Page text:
Although Walter Adey's specialty is coralline algae (calcified, lichen-like red algae that grow from the tropics to Arctic marine waters), he has carried out extensive field work from Arctic to tropical North Atlantic and Caribbean on a wide range of seaweeds. He has concentrated his research on ecological studies using quantitative analyses of biomass and area cover.

Fig. A
Fig. A   (click to enlarge)
Diagramatic representation of a portion of the Thermogeographic Model developed by Dr. Adey and Dr. Robert Steneck of the University of Maine and published in the Journal of Phycology in 2001. The Model shows how concentrations of coastal area at different temperatures over the last 3 million years have produced regions that are known to also produce a rich biota (biogeographic regions). The blue contours show the abundance of subarctic coralline algal species relative to the Model.
  Fig. B
Fig. B   (click to enlarge)
Northwest Atlantic Subarctic rocky shore community with the sedimentary restriction of rocky bottoms (in protected waters), Turnerella pennyi dominance below 25–30 m, the abundance of Desmarestia viridis, patchy Agarum and Ptilota beds, and scattered Saccorhiza dermatodea in the extensive Alaria kelp beds. The rocky pinnacle, or Saccharina refugium, has been added as a representative of a wide range of isolated hard bottoms in protected bays.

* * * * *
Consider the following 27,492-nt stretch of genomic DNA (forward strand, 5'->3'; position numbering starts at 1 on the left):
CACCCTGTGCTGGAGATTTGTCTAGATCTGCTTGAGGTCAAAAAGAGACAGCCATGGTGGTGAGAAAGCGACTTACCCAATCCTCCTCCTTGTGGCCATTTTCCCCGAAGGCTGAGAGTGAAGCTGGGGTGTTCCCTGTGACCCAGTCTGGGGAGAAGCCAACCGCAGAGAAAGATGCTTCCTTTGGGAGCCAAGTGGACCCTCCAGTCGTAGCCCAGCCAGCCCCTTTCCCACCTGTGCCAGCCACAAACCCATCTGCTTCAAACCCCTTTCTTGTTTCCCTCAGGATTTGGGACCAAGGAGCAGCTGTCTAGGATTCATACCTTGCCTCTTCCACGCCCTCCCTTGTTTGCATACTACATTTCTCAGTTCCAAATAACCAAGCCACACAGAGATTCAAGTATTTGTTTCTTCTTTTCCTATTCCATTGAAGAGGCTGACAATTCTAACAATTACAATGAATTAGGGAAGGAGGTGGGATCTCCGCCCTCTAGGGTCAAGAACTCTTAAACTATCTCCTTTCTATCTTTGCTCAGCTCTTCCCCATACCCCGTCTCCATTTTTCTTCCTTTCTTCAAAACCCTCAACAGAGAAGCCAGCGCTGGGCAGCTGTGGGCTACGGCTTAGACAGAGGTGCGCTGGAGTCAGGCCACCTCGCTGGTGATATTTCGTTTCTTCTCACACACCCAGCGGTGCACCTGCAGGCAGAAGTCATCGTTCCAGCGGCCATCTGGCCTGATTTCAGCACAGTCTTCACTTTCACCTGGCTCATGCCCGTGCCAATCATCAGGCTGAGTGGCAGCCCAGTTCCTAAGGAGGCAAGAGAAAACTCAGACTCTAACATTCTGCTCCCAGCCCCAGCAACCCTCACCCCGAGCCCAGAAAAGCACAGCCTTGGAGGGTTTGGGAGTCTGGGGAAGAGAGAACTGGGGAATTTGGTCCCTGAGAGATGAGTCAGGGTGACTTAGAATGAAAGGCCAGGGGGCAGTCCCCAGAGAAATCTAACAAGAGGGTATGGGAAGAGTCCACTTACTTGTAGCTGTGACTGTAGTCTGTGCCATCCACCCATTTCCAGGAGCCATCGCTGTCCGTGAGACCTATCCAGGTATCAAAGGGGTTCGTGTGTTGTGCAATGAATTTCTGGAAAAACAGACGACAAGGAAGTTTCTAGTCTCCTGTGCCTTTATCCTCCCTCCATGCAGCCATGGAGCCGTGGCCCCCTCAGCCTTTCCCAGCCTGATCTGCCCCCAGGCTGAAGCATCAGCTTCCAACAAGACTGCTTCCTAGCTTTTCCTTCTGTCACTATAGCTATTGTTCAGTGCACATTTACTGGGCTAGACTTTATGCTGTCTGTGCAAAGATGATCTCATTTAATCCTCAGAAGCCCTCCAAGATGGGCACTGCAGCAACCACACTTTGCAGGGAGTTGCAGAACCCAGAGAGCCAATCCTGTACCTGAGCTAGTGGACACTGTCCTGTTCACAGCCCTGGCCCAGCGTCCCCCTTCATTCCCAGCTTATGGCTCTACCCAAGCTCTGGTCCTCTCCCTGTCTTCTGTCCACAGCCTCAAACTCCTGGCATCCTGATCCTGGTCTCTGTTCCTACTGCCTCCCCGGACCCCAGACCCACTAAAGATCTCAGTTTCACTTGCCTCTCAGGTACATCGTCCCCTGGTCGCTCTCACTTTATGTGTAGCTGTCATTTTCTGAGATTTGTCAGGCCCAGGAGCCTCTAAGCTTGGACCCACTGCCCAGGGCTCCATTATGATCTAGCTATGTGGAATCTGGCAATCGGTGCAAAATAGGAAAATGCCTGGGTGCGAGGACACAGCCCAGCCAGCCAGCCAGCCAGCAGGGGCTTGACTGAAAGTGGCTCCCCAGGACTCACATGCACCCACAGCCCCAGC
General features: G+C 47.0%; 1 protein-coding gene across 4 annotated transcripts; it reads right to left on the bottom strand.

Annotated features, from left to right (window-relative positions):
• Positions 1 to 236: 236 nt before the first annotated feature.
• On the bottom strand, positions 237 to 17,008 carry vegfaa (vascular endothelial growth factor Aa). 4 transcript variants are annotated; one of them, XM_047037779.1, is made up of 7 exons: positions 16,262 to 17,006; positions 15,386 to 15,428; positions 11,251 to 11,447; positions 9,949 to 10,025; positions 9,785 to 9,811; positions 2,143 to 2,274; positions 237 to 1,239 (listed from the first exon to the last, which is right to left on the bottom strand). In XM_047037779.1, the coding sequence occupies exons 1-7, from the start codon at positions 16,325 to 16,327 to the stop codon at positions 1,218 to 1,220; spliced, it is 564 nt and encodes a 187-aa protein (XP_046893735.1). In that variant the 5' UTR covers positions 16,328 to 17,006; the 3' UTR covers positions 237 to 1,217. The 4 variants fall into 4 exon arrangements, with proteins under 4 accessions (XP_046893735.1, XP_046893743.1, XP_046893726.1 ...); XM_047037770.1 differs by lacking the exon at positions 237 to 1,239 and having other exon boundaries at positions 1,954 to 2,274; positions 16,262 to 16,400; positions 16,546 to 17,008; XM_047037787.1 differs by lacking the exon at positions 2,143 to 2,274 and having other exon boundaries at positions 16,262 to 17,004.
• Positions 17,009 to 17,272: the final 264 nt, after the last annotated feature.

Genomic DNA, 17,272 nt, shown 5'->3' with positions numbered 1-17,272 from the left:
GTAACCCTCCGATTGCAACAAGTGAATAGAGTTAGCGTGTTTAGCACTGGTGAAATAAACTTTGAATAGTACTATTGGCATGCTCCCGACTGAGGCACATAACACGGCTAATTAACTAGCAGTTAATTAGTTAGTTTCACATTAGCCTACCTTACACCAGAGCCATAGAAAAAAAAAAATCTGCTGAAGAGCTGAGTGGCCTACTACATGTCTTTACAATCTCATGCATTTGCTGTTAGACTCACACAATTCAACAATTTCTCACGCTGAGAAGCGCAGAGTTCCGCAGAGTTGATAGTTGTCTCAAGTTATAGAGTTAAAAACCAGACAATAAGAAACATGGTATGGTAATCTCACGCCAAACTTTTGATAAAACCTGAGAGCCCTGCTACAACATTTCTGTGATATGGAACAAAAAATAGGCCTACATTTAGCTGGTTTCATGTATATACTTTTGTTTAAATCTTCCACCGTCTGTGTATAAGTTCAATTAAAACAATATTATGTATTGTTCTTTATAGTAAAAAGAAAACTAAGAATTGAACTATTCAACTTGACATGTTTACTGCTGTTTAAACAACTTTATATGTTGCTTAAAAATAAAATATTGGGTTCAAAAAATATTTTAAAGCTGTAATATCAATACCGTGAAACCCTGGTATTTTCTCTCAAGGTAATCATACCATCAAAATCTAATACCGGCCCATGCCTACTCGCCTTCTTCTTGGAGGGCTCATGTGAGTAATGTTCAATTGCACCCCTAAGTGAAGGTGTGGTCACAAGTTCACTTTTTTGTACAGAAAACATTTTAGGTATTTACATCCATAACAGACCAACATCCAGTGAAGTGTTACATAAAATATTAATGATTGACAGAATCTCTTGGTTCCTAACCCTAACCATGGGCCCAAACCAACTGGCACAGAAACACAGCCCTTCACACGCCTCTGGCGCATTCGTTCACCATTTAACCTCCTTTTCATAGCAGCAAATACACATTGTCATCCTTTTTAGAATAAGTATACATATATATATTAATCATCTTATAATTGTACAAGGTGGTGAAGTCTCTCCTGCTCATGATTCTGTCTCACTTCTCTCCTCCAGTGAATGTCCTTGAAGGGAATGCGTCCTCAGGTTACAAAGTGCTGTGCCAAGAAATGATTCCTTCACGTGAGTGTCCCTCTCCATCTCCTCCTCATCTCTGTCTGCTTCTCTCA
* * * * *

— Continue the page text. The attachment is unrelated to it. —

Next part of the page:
Fig. C
Fig. C
Preparing to dive in Labrador to harvest seaweeds from meter square quadrats of rocky bottom. The biomass data from hundreds of quadrats from Labrador to Cape Cod are being used to further test the Thermogeographic Model, the validity of which was previously demonstrated by percent cover of coralline algae on rocky bottoms.
  Fig. D
Fig. D
Divers working on an Agarum savanna in Newfoundland. For biogeographic surveys, all seaweeds are collected from m 2 quadrats and bagged for analysis aboard the research vessel. A range of depths from the intertidal to 30 m are typically surveyed. .
 
Fig. E
Fig. E   (click to enlarge)
Bray-Curtis multivariate similarity ordination plot. This graphic shows the strong difference between the seaweed composition of NLQ (Subarctic) stations and the Gulf of Maine (GOM) and Southern Nova Scotia (SNS) stations in the transitional (Subarctic/Boreal) zone. The deepest depth zones at exposed stations in GOM and SNS crossover into the range of the Subarctic; this results from a strong thermocline, and colder temperatures at depth.


Copyright © 2008-2013, Walter H. Adey, PhD.